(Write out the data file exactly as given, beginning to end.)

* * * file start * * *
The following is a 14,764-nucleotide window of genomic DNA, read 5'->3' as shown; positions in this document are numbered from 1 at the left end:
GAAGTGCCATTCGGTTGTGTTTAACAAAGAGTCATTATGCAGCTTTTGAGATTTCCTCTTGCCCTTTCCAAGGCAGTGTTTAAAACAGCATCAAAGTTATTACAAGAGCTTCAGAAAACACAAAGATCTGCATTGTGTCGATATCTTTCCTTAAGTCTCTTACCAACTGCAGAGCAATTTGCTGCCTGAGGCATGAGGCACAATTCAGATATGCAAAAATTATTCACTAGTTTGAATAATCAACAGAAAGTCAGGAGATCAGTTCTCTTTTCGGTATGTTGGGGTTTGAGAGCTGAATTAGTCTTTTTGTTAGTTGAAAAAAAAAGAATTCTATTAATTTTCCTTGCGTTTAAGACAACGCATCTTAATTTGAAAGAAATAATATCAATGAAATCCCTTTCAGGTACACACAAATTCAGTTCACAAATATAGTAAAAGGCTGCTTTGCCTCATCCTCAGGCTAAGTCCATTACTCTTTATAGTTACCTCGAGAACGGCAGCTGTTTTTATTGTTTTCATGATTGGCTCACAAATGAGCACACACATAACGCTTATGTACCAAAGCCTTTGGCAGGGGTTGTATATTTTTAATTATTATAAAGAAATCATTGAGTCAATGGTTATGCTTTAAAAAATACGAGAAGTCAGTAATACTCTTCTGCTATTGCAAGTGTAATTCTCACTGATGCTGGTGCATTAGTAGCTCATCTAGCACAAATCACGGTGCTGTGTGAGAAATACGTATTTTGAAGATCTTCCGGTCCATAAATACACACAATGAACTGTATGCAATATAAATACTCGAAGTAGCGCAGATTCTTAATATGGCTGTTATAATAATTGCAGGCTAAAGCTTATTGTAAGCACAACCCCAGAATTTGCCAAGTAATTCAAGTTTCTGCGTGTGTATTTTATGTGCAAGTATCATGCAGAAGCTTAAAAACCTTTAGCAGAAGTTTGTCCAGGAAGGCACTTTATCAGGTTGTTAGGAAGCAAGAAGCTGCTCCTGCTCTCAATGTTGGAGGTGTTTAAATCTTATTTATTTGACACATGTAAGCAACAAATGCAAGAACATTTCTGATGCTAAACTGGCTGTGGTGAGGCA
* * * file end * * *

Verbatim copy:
The following is a 14,764-nucleotide window of genomic DNA, read 5'->3' as shown; positions in this document are numbered from 1 at the left end:
GAAGTGCCATTCGGTTGTGTTTAACAAAGAGTCATTATGCAGCTTTTGAGATTTCCTCTTGCCCTTTCCAAGGCAGTGTTTAAAACAGCATCAAAGTTATTACAAGAGCTTCAGAAAACACAAAGATCTGCATTGTGTCGATATCTTTCCTTAAGTCTCTTACCAACTGCAGAGCAATTTGCTGCCTGAGGCATGAGGCACAATTCAGATATGCAAAAATTATTCACTAGTTTGAATAATCAACAGAAAGTCAGGAGATCAGTTCTCTTTTCGGTATGTTGGGGTTTGAGAGCTGAATTAGTCTTTTTGTTAGTTGAAAAAAAAAGAATTCTATTAATTTTCCTTGCGTTTAAGACAACGCATCTTAATTTGAAAGAAATAATATCAATGAAATCCCTTTCAGGTACACACAAATTCAGTTCACAAATATAGTAAAAGGCTGCTTTGCCTCATCCTCAGGCTAAGTCCATTACTCTTTATAGTTACCTCGAGAACGGCAGCTGTTTTTATTGTTTTCATGATTGGCTCACAAATGAGCACACACATAACGCTTATGTACCAAAGCCTTTGGCAGGGGTTGTATATTTTTAATTATTATAAAGAAATCATTGAGTCAATGGTTATGCTTTAAAAAATACGAGAAGTCAGTAATACTCTTCTGCTATTGCAAGTGTAATTCTCACTGATGCTGGTGCATTAGTAGCTCATCTAGCACAAATCACGGTGCTGTGTGAGAAATACGTATTTTGAAGATCTTCCGGTCCATAAATACACACAATGAACTGTATGCAATATAAATACTCGAAGTAGCGCAGATTCTTAATATGGCTGTTATAATAATTGCAGGCTAAAGCTTATTGTAAGCACAACCCCAGAATTTGCCAAGTAATTCAAGTTTCTGCGTGTGTATTTTATGTGCAAGTATCATGCAGAAGCTTAAAAACCTTTAGCAGAAGTTTGTCCAGGAAGGCACTTTATCAGGTTGTTAGGAAGCAAGAAGCTGCTCCTGCTCTCAATGTTGGAGGTGTTTAAATCTTATTTATTTGACACATGTAAGCAACAAATGCAAGAACATTTCTGATGCTAAACTGGCTGTGGTGAGGCA